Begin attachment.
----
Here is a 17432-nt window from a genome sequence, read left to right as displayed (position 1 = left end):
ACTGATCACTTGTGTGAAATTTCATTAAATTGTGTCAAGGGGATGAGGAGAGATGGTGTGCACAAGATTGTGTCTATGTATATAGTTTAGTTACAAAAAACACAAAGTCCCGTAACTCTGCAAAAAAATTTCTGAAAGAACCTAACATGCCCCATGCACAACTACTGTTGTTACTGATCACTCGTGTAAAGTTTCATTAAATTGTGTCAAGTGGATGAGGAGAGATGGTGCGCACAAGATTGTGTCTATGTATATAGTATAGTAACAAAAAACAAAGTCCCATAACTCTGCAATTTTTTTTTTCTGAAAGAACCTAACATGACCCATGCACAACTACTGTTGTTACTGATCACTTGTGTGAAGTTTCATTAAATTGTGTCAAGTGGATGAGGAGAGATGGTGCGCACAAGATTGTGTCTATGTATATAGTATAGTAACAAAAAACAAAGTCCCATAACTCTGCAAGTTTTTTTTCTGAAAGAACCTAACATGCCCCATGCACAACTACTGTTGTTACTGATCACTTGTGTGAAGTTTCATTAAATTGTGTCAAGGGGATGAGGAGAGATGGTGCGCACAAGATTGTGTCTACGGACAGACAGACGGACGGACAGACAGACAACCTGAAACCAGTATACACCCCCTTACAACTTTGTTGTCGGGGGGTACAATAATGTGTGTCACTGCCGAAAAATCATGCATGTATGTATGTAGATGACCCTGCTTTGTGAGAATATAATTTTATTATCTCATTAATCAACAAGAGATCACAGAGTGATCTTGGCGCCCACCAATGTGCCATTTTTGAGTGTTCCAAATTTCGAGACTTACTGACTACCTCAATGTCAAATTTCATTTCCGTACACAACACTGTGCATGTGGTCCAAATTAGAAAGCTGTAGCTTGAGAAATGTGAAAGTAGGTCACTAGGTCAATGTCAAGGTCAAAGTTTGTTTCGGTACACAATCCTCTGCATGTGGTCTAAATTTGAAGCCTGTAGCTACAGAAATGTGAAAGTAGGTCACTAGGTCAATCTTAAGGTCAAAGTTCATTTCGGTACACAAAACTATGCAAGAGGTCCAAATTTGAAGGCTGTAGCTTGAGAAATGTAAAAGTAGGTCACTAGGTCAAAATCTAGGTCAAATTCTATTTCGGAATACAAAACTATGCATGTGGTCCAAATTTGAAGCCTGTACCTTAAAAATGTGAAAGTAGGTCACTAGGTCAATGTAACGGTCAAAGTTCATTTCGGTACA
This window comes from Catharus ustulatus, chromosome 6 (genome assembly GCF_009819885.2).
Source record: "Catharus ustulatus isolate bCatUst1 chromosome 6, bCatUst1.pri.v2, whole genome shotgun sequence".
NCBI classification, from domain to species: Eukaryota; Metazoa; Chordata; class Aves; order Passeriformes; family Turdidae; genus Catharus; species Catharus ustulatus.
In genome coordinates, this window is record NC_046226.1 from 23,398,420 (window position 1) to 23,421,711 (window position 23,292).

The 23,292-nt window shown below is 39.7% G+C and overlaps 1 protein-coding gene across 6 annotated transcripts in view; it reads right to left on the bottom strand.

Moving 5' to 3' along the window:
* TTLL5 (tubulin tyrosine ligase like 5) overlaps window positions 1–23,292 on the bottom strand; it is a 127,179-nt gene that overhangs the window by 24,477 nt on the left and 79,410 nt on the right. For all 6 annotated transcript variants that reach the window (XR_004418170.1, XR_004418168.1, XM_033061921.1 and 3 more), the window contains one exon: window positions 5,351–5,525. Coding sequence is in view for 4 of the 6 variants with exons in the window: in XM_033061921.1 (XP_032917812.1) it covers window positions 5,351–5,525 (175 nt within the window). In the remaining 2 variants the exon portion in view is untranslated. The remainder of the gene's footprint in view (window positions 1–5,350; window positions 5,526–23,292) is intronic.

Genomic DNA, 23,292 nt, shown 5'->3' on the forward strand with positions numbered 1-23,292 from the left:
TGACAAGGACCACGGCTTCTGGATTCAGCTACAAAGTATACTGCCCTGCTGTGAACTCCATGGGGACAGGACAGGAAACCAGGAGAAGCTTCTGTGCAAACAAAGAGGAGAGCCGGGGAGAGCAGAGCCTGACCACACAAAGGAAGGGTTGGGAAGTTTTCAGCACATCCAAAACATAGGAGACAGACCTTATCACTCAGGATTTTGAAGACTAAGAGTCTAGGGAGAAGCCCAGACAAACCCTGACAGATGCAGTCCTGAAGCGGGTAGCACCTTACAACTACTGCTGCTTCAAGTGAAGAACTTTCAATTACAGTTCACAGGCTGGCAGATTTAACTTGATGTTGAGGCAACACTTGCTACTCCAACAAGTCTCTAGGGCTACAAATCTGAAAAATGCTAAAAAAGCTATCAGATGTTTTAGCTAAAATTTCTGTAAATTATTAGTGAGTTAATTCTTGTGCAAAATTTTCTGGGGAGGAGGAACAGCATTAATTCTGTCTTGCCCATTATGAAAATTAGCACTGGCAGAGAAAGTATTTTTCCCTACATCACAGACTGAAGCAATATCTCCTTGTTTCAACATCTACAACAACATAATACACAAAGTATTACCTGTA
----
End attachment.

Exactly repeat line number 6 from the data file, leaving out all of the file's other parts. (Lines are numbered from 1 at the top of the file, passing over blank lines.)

In genome coordinates, this window is record NC_046226.1 from 23,398,420 (window position 1) to 23,421,711 (window position 23,292).